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Copt Hall and Attached Walls, Pavilions and Conservatory

A Grade II Listed Building in Epping Upland, Essex

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Latitude: 51.6937 / 51°41'37"N

Longitude: 0.0678 / 0°4'4"E

OS Eastings: 543017

OS Northings: 201463

OS Grid: TL430014

Mapcode National: GBR LFD.RYK

Mapcode Global: VHHML.4P6G

Entry Name: Copt Hall and Attached Walls, Pavilions and Conservatory

Listing Date: 4 July 1984

Last Amended: 30 November 1989

Grade: II

Source: Historic England

Source ID: 1337306

English Heritage Legacy ID: 118702

Location: Epping Upland, Epping Forest, Essex, CM16

County: Essex

District: Epping Forest

Civil Parish: Epping Upland

Traditional County: Essex

Lieutenancy Area (Ceremonial County): Essex

Church of England Parish: Epping St John

Church of England Diocese: Chelmsford

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Listing Text

In the entry for the following:-

6/11 Copt Hall


The address shall be amended to read:


6/11 Copt Hall and attached
walls, pavilions and

And the description shall be amended to read:
Also known as Copped Hall. Country House. Built c.1751-8, probably by John
Sanderson for John Conyers; internal remodelling by James Wyatt. c 1775;
extended and remodelled c.1895 by C E Kempe for Edward James Wythes. Flemish
bond brick with Portland stone dressings. Double-depth plan flanked by screen
walls, extended to right c.1895. Palladian style. 3 storeys. East and west
fronts each of 2:3:2 fenestration with pedimented centre. East front has
central porch with moulded cornice and semi-circular arched rusticated doorway,
having paterae with festoons in spandrels; rusticated quoining to ground floor,
which has square-headed architraves to windows; raised cill band beneath first-
floor windows which have cornices and pulvinated friezes over architraves;
square-headed architraves to second-floor windows. Similar fenestration to
4-bay left (south) side wall, with eared architrave to c.1895 doorway. West
(garden) front has similar fenestration and tetrastyle Ionic pilastered portico
built in stone by Kempe, c.1895; doubled staircase (balcony removed) rises on
rusticated basement with 3 round-arched openings to first-floor piano mobile,
which has pedimented full-height window openings; sculptured figures flank
pedimented sundial in tympanum. All elevations have modillioned stone cornices,
balustraded parapets and chimneystacks with moulded stone caps by Kempe,
c.1895. Addition to right, of 4 x 4 bays, is also by Kempe and in matching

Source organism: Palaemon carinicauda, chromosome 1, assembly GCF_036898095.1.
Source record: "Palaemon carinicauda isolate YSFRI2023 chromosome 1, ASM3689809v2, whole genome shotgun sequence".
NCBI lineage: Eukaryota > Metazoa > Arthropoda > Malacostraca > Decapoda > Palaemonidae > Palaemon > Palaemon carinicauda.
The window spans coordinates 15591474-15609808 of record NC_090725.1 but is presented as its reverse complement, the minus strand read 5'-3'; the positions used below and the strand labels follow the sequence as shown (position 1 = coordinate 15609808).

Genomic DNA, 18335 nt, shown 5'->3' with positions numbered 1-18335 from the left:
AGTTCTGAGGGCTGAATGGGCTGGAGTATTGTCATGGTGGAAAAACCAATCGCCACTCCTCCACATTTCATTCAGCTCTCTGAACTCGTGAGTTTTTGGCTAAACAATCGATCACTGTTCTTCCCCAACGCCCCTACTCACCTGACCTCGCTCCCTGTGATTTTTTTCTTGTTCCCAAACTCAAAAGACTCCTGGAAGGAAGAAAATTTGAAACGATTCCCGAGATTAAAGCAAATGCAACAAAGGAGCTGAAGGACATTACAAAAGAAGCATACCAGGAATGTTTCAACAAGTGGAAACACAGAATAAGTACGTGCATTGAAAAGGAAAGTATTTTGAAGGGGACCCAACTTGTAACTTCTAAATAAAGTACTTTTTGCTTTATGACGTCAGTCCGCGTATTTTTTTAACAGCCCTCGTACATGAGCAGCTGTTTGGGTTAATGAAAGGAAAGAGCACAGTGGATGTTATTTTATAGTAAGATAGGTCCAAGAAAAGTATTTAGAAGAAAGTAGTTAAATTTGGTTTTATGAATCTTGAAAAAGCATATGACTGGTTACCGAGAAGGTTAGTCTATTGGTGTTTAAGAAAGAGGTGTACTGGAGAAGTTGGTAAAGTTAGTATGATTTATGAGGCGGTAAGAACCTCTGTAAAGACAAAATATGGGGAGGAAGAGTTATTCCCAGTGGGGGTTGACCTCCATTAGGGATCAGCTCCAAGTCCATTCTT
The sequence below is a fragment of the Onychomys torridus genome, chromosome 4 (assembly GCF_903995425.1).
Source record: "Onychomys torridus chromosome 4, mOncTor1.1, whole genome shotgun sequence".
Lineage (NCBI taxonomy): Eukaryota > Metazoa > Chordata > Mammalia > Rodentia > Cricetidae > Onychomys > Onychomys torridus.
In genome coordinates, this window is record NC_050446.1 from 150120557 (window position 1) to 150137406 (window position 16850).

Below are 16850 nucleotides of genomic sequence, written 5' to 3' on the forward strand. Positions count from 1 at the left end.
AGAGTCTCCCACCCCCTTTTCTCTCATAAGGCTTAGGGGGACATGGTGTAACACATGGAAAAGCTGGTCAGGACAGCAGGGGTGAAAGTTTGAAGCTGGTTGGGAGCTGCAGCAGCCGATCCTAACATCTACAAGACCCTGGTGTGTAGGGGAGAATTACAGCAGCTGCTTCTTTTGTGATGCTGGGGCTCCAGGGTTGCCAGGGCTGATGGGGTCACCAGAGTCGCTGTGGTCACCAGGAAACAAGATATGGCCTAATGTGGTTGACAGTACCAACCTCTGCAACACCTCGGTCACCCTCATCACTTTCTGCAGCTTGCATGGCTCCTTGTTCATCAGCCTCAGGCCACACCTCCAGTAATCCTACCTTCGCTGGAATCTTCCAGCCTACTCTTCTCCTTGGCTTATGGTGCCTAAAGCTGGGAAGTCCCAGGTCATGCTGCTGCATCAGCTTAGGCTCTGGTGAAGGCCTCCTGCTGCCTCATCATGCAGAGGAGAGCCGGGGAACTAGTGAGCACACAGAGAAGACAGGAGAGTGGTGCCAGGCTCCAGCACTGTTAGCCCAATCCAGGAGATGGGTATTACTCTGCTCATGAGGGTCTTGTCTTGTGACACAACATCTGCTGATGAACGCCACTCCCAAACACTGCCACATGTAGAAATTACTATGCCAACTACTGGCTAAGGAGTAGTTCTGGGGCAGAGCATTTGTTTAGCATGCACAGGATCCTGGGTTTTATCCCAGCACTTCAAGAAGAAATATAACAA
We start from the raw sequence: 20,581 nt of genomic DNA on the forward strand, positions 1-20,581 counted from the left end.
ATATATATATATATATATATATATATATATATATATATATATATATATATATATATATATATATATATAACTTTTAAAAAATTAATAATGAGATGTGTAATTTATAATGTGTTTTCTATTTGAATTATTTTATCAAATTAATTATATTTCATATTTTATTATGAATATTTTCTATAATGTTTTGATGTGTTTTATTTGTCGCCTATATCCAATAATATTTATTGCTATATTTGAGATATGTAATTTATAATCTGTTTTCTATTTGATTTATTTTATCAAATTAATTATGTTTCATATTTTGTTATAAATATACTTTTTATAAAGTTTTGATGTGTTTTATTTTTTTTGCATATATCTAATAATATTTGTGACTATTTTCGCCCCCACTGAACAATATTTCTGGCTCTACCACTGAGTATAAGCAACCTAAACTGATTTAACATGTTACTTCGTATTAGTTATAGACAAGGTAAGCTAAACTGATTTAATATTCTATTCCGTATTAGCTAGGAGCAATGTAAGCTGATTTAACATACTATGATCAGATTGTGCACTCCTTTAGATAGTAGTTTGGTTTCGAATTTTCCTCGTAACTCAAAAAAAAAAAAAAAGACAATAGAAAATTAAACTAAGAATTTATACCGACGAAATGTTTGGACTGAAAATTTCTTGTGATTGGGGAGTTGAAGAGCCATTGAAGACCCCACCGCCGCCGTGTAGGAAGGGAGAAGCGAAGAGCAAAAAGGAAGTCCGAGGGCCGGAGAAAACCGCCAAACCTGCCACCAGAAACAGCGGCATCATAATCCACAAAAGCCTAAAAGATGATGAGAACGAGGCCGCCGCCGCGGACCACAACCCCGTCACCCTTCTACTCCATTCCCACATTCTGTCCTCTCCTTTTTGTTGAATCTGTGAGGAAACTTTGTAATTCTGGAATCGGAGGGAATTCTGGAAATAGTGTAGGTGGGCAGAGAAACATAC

style, with 2 bays to left of west front faced in stone ashlar with Ionic corner
pilasters. Subsidiary features: east front is flanked by blind arcaded screen
walls, of 4 bays to right and 5 to left, with stone parapet and impost band
running to end pavilions, each with broken pediment over semi-circular arched
niche; paterae between arches on right. Conservatory attached to south (left),
built c.1895 and of L-plan with wing extending to west: 6-bay rusticated west
elevation, with Ionic columns and balustraded parapet to central gateway; rear
wing has 6-bay blind arcade with banded rustication articulated by Ionic half-
columns rising to dentilled cornice. Copt Hall has remained derelict since it
was destroyed by fire in 1917.
(National Monuments Record; VCH; Country Life, Vd 28 (1910), pp 610-17, 646-53;
M McCarthy, 'Sir Roger Newdigate: drawings for Copt Hall, Essex, and Arbury
Hall, Warwickshire', Architectural History, Vol 16 (1973), pp 26-36; 'Copthall,
Essex', in H Colvin, J Harris (ed.), The Country Seat, Studies in the history of
the British Country House presented to Sir John Sumnerson, 1975, pp 18-29.


6/11 Copt Hall


House. Circa 1775 by James Wyatt, altered early C20. In stock brick with
Portland stone dressings. 3 Storeys. 2,3,2 window range. Angle quoins to
ground floor only. Band over. Centre projects slightly to full height with
pediment over. Ground floor window openings with cill band, architraves,
pulvinated friezes and cornices. Centre window similar with ramped sides, and
cornice on consoles. Top floor window openings are square with architraves.
Stone modillioned cornice and balustrade all early C20. Ground floor has flat
headed, solid, slightly projecting porch. Round headed rusticated doorway,
paterae in spandrels with swags, and cornice over. To right and left are screen
walls of single storey height, culminating in stone pavilions. Arcaded with
coping. The Pavilions are taller and wider, and crowned by pediments. The
screen walls are of unequal length, 4 bays on the right and 5 bays on the left.
Behind the right hand screen is an external 3 storey wing in matching style.
Garden front similar with C20 attached tetrastyle Ionic pilastered portico
in Portland stone with Portland stone walling between. Elaborate sculpture
in pediment. In the centre, on the ground floor is a projecting terrace for
the piano mobile, with 3 round headed openings. The balustrading is missing.
Elaborate early C20 chimneys. Interior completely destroyed by fire in 1917.
The building is a shell with no roof, windows or doors. (Country Life

Listing NGR: TL4301701463

This text is from the original listing, and may not necessarily reflect the current setting of the building.

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